Even though we don’t want to accept it, we know from the jump that there’s a ticking clock on Elliot and E.T.’s friendship. There’s just no way it ends happily. But what we didn’t know is how much E.T.’s bittersweet departure from Elliot’s life (and our planet) would make us sob. (I’m getting all misty just typing about it.)

John Williams’ resonant theme, coupled with Spielberg’s magical-like ability to conjure a fully-realized and complex performance from child actor Henry Thomas, work to bring to life one of the most emotional scenes in film history. Using only the words “Go,” “Stay,” and “Ouch,” E.T. tugs on every one of our tender heartstrings.

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The T. rex attack from ‘Jurassic Park’

Jurassic Park makes it really difficult to single out iconic moments, since the movie is mostly made out of scenes and imagery and dialogue that has spent nearly 30 years living inside an Isla Nublar-sized area of our brains. A standout for fans, and for moviemaking as a whole, is the T. rex’s first attack on Lex and Tim’s tour vehicle as a helpless and worried Dr. Grant and Ian Malcolm look on.

The sequence’s slow-burn tension builds to the reveal of the dinosaur in all its CG and animatronic glory. Starting with the most foreboding ripples in a water glass ever, followed by the missing goat bait and the T. rex using its tepid claw to test its paddock’s electronic fencing, the attack builds in a way that puts audiences at the edge of their seats, in terrified awe, of the dino’s reveal. (The practical choice of setting it at night, during a rainstorm, to help hide the T. rex’s CG seams only makes us squeeze our armrests even more.) The reveal and subsequent attack on the screaming children as Grant tries to distract the monster with a flare serves as a microcosm of the film’s “man vs. nature” themes in the form of a set piece that further proves that no one does clean, character-first action like Spielberg can.

Jaws (1975) - You're Gonna Need a Bigger Boat Scene (4/10) | Movieclips

“Gonna need a bigger boat” from ‘Jaws’

Often quoted and parodied, Roy Scheider’s unforgettable ad-lib has been a pop-culture staple for almost 50 years.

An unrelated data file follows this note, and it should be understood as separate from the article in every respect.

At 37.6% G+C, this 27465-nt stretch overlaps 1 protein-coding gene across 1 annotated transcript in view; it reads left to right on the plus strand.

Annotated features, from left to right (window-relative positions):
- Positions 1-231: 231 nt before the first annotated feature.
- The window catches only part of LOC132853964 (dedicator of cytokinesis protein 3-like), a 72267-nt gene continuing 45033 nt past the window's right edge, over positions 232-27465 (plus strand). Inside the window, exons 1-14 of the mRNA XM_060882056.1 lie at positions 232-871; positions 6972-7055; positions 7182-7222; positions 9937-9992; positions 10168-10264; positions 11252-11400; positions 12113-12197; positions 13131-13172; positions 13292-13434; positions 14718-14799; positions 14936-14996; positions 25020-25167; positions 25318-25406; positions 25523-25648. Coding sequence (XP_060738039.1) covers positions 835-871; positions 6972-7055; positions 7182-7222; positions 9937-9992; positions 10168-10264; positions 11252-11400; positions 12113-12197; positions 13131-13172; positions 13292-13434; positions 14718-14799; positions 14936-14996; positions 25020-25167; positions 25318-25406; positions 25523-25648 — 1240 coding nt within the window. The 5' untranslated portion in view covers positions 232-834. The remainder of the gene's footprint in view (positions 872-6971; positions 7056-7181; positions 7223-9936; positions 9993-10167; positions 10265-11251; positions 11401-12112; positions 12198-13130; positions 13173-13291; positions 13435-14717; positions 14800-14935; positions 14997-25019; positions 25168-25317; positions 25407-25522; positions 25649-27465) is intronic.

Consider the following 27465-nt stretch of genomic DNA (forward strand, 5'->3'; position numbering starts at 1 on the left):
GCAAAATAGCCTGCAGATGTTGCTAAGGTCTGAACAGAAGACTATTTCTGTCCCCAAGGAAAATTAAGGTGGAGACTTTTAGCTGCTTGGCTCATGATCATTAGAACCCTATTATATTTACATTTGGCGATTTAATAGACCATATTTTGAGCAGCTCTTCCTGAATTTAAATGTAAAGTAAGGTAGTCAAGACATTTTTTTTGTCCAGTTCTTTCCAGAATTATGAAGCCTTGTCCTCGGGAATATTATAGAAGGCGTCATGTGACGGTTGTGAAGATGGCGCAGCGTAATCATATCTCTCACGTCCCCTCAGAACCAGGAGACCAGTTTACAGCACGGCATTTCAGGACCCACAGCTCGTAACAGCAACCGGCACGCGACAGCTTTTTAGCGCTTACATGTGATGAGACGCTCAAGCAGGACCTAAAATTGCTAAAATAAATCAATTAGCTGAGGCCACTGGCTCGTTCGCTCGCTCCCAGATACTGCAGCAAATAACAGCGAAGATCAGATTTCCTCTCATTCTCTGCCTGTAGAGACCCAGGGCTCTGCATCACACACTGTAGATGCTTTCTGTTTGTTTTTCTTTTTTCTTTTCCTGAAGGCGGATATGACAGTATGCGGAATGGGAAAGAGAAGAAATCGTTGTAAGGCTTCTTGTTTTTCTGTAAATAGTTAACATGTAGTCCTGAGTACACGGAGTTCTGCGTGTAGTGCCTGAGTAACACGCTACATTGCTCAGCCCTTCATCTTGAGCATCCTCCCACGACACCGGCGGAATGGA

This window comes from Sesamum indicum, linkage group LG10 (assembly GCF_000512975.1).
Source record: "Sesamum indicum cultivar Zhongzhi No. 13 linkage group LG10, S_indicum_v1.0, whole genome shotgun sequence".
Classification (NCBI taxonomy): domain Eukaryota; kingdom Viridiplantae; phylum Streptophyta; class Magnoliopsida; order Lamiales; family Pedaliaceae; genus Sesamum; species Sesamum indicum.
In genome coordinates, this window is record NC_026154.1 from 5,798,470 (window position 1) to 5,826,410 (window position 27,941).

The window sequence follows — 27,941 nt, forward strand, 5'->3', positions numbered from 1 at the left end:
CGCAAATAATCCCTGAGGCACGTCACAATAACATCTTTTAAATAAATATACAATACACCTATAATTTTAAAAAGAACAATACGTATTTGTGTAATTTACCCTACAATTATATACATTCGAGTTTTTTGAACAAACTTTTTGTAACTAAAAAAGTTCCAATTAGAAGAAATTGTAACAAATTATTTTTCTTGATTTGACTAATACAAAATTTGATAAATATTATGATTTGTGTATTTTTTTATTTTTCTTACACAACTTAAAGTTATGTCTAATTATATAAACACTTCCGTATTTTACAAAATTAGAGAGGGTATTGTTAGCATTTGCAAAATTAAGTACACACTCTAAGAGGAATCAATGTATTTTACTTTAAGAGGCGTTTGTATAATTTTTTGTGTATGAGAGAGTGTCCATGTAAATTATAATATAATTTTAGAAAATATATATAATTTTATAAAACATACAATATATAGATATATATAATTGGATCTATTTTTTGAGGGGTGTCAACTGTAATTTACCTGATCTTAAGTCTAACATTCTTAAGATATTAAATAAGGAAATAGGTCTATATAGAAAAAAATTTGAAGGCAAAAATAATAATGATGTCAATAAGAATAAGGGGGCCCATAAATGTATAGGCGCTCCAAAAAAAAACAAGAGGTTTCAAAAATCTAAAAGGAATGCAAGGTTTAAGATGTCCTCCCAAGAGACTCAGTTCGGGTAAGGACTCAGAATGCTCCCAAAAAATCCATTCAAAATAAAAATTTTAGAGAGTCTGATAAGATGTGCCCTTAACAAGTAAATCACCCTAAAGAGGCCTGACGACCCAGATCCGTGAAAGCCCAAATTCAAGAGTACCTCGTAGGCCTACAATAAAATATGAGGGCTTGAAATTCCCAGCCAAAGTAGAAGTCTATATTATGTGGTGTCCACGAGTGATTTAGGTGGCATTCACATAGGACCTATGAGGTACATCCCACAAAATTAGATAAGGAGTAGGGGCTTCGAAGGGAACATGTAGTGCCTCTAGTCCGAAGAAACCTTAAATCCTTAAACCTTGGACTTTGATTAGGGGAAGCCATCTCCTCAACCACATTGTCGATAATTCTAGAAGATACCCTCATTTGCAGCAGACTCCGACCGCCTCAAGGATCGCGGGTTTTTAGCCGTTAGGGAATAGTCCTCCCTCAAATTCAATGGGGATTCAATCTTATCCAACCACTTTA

According to Jaws screenwriter and co-star Carl Gottlieb, the line originated in an “overlap of a real-life problem combined with the dilemma of the characters onscreen.” The real-life problem the production faced was the “S.S. Garage Sale,” a barge that carried production equipment and craft services. A smaller support boat was charged with steadying the barge, but it was too tiny to accomplish the task. Gottlieb recalls: “[Richard] Zanuck and [David] Brown were very stingy producers, so everyone kept telling them, ‘You’re gonna need a bigger boat.’" It became a catchphrase for anytime anything went wrong. Scheider would ad-lib the line throughout scenes during the production and the one that made it into the final cut was when Brody gets his first (and very unsettling) close look at the shark. 

Spielberg, as he often does, punctuates the tension of this reveal with a funny aside in the form of the classic line. Here, Brody slowly backs up into the Orca’s main area after glimpsing the great white and makes the “bigger boat” aside to Quint in a way that endears the character even more to the audience. The line delivery also acts almost as a harbinger for Quint’s bloody fate late in the film, when his prey likely makes him wish he had a larger boat once the shark turns him into dinner.

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The girl in the red coat from ‘Schindler’s List’

Schindler’s List is Spielberg at his most restrained and also at his most vulnerable. The director’s haunting, black-and-white Holocaust drama sheds light on this dark chapter of World War II, with the muted reds of a girl’s red coat first glimpsed as a way to make it impossible for Schindler (Liam Neeson) to continue to ignore (or glad-hand his way past) the suffering, hate and death that he is in the middle of.